Until just a few years ago, the tanning business was the least glamorous cog in the designer-handbag industry. But recently Tanneries Haas and other French tanneries have found themselves the object of attention from famous luxury labels jockeying for secure sources of top-notch leather. “When they saw a certain number of tanneries disappear, they had to think about protecting their suppliers,” says Jean-Christophe Muller Haas, a sixth-generation French tanner. …
By acquiring suppliers, luxury goods purveyors hope to get more control over raw material costs. Prices of calf hides have soared in recent years due to Europe’s falling veal consumption. Calves are slaughtered primarily as a source of veal and skins are a byproduct. With fewer calves slaughtered to meet shrinking demand for veal, the supply of skins available for luxury leather goods is also diminished.
It takes car companies about three years to design a sedan, and handset makers can churn out a new smartphone in six months. But an IKEA kitchen takes half a decade to create. …
“It’s five years of work into finding ways to engineer cost out of the system, to improve the functionality,” Mr. Agnefjäll said of the company’s “Metod” kitchen, a new model, during an interview at a store in his hometown of Malmo, located on Sweden’s southwest coast.
The Metod kitchen (translated as “Method” in English), is the brainchild of a clutch of designers sitting near IKEA’s headquarters here. The goal is to achieve “democratic design,” products that will work in homes whether they are located in Beijing, Madrid or Topeka.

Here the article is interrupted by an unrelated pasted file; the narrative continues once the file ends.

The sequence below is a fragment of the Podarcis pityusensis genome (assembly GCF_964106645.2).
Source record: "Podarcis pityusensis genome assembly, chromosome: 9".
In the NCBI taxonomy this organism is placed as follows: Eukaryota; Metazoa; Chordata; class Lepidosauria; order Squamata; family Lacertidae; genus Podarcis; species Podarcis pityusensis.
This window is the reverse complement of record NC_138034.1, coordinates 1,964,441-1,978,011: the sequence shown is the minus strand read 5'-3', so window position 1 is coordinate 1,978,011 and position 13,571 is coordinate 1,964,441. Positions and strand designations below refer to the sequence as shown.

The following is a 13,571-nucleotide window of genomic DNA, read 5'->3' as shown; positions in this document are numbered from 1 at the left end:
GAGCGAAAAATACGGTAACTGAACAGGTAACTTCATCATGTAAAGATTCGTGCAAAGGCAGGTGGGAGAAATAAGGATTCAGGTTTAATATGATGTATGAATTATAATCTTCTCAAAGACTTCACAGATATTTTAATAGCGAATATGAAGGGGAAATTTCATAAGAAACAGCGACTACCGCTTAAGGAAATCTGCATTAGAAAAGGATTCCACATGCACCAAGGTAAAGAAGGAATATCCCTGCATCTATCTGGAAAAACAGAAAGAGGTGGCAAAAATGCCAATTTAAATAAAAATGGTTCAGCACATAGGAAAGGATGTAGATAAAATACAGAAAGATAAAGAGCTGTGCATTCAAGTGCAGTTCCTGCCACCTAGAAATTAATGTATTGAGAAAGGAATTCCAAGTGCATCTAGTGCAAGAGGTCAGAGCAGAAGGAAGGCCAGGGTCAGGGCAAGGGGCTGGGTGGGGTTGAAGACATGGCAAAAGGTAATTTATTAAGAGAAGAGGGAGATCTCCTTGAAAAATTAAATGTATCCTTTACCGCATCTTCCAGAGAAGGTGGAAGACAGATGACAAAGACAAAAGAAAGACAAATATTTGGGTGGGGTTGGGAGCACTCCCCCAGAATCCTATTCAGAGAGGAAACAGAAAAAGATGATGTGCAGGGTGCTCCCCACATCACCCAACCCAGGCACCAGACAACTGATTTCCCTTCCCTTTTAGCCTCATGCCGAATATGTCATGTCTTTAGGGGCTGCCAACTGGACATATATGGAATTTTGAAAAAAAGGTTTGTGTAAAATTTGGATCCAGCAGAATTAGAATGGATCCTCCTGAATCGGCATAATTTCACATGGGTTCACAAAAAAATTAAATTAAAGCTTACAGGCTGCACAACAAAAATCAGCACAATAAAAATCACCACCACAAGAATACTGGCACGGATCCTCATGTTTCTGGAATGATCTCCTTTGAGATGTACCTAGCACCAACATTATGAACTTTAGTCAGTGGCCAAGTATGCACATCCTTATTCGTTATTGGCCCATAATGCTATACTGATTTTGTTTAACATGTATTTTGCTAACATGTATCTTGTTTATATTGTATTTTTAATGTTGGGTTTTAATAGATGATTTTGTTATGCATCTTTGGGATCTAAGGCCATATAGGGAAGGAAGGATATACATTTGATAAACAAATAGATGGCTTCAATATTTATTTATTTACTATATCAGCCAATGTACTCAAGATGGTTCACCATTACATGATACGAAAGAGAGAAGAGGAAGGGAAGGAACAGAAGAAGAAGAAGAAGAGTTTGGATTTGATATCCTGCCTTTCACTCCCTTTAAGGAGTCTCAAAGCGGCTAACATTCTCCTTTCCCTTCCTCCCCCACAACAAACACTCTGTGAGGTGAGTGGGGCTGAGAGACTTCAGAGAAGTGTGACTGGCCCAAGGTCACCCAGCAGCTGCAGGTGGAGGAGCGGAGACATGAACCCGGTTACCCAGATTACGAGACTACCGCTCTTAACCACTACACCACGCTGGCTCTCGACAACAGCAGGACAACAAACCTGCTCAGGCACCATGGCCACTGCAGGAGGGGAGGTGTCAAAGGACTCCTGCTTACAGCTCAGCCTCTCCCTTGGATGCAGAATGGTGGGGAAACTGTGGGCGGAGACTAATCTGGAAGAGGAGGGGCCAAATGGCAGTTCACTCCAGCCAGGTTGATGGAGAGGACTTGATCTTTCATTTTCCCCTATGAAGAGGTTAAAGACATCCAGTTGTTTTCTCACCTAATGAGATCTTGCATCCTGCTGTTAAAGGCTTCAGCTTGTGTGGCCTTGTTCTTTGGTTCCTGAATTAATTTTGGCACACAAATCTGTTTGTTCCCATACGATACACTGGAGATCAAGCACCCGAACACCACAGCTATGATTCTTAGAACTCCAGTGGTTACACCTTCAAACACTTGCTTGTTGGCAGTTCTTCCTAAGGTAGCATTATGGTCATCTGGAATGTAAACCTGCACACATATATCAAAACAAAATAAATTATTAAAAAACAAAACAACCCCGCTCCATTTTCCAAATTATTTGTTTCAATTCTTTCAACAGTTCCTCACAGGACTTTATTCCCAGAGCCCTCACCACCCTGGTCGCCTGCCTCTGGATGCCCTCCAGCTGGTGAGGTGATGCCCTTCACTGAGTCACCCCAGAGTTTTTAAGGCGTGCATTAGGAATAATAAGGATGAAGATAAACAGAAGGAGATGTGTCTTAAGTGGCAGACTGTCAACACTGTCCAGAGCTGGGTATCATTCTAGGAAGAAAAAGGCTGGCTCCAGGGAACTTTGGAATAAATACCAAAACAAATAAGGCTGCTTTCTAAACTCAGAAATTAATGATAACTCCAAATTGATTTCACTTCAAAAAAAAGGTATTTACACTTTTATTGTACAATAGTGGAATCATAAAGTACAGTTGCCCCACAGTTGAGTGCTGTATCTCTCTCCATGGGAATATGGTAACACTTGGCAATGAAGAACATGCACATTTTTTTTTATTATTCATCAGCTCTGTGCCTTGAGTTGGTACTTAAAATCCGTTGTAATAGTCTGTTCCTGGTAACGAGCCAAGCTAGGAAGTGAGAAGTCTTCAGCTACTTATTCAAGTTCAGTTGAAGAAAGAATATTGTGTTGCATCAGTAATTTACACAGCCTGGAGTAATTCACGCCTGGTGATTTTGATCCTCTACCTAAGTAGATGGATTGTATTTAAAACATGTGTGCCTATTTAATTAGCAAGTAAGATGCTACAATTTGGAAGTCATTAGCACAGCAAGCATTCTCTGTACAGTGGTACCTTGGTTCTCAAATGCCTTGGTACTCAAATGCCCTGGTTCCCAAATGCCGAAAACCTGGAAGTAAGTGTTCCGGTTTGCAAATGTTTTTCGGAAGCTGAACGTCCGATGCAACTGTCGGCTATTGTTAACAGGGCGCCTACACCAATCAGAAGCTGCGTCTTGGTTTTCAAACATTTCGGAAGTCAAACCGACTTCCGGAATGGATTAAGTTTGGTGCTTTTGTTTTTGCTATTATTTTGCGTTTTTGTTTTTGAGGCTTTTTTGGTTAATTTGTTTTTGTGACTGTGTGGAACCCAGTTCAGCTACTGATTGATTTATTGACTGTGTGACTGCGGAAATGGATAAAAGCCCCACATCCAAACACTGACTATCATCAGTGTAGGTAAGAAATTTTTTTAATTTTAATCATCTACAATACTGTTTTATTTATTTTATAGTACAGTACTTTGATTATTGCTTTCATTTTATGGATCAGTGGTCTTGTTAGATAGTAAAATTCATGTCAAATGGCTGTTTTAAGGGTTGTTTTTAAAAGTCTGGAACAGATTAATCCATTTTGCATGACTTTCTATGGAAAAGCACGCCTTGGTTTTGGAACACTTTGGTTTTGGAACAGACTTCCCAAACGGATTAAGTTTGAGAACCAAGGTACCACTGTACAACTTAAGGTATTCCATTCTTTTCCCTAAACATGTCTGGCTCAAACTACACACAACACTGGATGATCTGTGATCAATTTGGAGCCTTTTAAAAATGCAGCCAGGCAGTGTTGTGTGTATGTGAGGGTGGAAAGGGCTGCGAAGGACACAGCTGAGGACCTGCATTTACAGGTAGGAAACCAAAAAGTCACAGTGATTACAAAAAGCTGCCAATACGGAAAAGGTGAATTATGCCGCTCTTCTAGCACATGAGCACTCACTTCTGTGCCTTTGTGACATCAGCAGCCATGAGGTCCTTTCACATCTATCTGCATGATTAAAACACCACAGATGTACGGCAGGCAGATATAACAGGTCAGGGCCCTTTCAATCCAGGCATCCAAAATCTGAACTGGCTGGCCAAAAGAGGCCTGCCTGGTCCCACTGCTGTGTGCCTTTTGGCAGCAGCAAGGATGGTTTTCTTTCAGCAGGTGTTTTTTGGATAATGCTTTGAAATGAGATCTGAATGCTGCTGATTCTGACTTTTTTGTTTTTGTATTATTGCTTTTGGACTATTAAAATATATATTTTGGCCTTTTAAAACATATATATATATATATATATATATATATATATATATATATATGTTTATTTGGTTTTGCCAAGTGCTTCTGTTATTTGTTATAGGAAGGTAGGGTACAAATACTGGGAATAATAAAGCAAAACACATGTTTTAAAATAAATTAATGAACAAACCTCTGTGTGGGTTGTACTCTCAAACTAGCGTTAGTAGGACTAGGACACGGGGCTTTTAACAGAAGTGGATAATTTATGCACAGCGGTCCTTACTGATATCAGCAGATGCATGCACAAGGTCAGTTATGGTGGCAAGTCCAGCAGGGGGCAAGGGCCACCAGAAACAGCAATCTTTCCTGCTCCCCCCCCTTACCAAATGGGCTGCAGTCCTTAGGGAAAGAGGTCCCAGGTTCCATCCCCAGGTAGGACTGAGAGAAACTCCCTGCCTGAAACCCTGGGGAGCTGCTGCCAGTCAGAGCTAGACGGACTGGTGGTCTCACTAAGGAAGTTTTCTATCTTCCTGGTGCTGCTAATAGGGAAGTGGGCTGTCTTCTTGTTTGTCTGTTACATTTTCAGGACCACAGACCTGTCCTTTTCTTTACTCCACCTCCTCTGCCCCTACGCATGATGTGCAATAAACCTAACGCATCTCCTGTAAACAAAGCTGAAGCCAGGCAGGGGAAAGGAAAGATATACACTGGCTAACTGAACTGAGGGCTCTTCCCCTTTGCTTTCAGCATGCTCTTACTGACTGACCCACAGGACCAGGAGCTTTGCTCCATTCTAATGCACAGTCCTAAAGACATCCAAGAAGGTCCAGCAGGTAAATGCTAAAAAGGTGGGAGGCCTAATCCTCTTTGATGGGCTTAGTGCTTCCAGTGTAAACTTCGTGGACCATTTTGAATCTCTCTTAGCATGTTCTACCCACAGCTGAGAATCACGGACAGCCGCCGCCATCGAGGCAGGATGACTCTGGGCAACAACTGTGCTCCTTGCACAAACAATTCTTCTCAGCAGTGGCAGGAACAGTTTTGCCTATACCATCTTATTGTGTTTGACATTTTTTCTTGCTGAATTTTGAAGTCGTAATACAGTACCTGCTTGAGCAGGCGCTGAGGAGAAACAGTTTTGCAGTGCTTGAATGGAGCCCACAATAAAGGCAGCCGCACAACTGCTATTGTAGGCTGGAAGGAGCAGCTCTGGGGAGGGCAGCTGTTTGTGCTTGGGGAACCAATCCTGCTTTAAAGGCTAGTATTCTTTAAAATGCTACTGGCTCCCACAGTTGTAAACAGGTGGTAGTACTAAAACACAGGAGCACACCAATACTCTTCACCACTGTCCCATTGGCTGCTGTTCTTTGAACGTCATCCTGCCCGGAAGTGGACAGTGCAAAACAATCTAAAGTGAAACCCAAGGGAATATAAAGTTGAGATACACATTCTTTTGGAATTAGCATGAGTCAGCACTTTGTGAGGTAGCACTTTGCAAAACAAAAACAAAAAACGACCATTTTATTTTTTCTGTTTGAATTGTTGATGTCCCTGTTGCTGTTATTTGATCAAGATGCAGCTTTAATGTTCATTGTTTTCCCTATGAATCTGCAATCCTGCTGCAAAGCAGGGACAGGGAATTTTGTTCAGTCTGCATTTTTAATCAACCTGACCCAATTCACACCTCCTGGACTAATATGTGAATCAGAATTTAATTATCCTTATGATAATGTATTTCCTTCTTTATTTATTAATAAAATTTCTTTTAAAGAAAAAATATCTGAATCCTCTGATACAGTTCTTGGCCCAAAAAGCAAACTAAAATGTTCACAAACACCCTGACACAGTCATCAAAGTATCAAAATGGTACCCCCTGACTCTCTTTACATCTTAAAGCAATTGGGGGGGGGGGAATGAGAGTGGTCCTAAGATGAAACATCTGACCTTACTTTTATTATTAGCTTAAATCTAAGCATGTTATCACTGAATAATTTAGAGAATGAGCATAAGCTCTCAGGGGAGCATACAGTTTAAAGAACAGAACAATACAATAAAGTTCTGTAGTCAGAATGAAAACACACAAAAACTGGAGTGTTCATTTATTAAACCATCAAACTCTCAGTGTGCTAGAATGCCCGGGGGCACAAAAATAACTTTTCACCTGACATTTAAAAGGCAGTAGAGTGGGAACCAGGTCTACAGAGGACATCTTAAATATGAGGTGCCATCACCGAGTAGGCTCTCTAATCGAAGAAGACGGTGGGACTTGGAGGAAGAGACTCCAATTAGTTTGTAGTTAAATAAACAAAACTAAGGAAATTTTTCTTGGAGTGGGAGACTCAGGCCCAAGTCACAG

IKEA—known for minimalist design—packs enormous complexity into a kitchen. Metod consists of 1,100 different components, and distilling them all into a cheap, green and easily shippable package has proved arduous.
As the Swedes tell it, they go through a lot of steps to get the design just right.
So is the Journal right to label IKEA as slow and plodding? (more…)
Jan has been on a data kick lately (see here, here and, oh yeah, here) so here is a picture he might like:
It comes from a report by the International Council on Clean Transport entitled “U.S. domestic airline fuel efficiency ranking, 2010” that was published earlier this month. (It is also discussed in the Washington Post.) Here is the question that it is attempting to answer: Given that different airlines do different things, how can we fairly compare their ability to use fuel efficiently? What’s cool about the answer is that you see with in the answer firms’ strategic and operating choices.
Back in April of last year, we had a post discussing how Tesla managed to set up its Fremont factory on the cheap. Now Wired has a video showing just what happens in the factory (Peek Inside Tesla’s Robotic Factory, Jul 16).
At first glance, simple products like metal baskets or paint brushes should not be made in America. These should be simple to make, the product should be standard, so production should go to a low-cost location. But that ain’t necessarily so. A pair of recent articles discusses how some small US manufacturers are managing to compete in seemingly staid, boring industries.
The first story is from Fast Company and focuses on Marlin Steel, a firm that once focused on wire baskets for bagel shops (The Road To Resilience: How Unscientific Innovation Saved Marlin Steel, Jul/Aug). That’s a business that eventually went to hell as cheap imports came into the market. The fortunes of the company changed with an order from Boeing.